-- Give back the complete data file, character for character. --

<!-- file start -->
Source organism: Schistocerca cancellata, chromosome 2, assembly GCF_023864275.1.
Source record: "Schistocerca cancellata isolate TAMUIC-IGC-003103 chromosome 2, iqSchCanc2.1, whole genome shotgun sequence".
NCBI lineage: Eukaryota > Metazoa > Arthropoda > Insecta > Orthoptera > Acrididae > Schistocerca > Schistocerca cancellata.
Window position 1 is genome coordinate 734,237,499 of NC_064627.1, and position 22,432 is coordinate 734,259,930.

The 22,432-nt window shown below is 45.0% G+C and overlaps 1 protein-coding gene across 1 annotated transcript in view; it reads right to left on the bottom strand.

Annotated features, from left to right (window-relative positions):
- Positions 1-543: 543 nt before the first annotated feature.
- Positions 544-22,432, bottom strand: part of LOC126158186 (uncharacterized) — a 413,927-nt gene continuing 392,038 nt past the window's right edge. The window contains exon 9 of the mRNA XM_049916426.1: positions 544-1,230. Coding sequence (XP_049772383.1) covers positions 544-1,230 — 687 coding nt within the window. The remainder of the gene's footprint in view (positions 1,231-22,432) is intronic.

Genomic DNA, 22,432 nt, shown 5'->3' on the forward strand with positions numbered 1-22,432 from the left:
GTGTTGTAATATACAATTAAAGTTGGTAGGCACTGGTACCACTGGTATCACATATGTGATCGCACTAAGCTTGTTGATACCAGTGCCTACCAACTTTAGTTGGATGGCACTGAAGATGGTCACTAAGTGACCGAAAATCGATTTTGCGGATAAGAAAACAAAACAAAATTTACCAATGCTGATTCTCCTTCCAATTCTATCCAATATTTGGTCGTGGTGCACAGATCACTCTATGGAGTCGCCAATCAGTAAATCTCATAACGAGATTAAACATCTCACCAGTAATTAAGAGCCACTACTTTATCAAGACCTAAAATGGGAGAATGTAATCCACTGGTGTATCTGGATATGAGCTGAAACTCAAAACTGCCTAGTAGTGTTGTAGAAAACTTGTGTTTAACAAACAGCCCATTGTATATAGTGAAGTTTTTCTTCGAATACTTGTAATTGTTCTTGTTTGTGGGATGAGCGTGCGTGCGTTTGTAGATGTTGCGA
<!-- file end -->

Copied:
Source organism: Schistocerca cancellata, chromosome 2, assembly GCF_023864275.1.
Source record: "Schistocerca cancellata isolate TAMUIC-IGC-003103 chromosome 2, iqSchCanc2.1, whole genome shotgun sequence".
NCBI lineage: Eukaryota > Metazoa > Arthropoda > Insecta > Orthoptera > Acrididae > Schistocerca > Schistocerca cancellata.
Window position 1 is genome coordinate 734,237,499 of NC_064627.1, and position 22,432 is coordinate 734,259,930.

The 22,432-nt window shown below is 45.0% G+C and overlaps 1 protein-coding gene across 1 annotated transcript in view; it reads right to left on the bottom strand.

Annotated features, from left to right (window-relative positions):
- Positions 1-543: 543 nt before the first annotated feature.
- Positions 544-22,432, bottom strand: part of LOC126158186 (uncharacterized) — a 413,927-nt gene continuing 392,038 nt past the window's right edge. The window contains exon 9 of the mRNA XM_049916426.1: positions 544-1,230. Coding sequence (XP_049772383.1) covers positions 544-1,230 — 687 coding nt within the window. The remainder of the gene's footprint in view (positions 1,231-22,432) is intronic.

Genomic DNA, 22,432 nt, shown 5'->3' on the forward strand with positions numbered 1-22,432 from the left:
GTGTTGTAATATACAATTAAAGTTGGTAGGCACTGGTACCACTGGTATCACATATGTGATCGCACTAAGCTTGTTGATACCAGTGCCTACCAACTTTAGTTGGATGGCACTGAAGATGGTCACTAAGTGACCGAAAATCGATTTTGCGGATAAGAAAACAAAACAAAATTTACCAATGCTGATTCTCCTTCCAATTCTATCCAATATTTGGTCGTGGTGCACAGATCACTCTATGGAGTCGCCAATCAGTAAATCTCATAACGAGATTAAACATCTCACCAGTAATTAAGAGCCACTACTTTATCAAGACCTAAAATGGGAGAATGTAATCCACTGGTGTATCTGGATATGAGCTGAAACTCAAAACTGCCTAGTAGTGTTGTAGAAAACTTGTGTTTAACAAACAGCCCATTGTATATAGTGAAGTTTTTCTTCGAATACTTGTAATTGTTCTTGTTTGTGGGATGAGCGTGCGTGCGTTTGTAGATGTTGCGA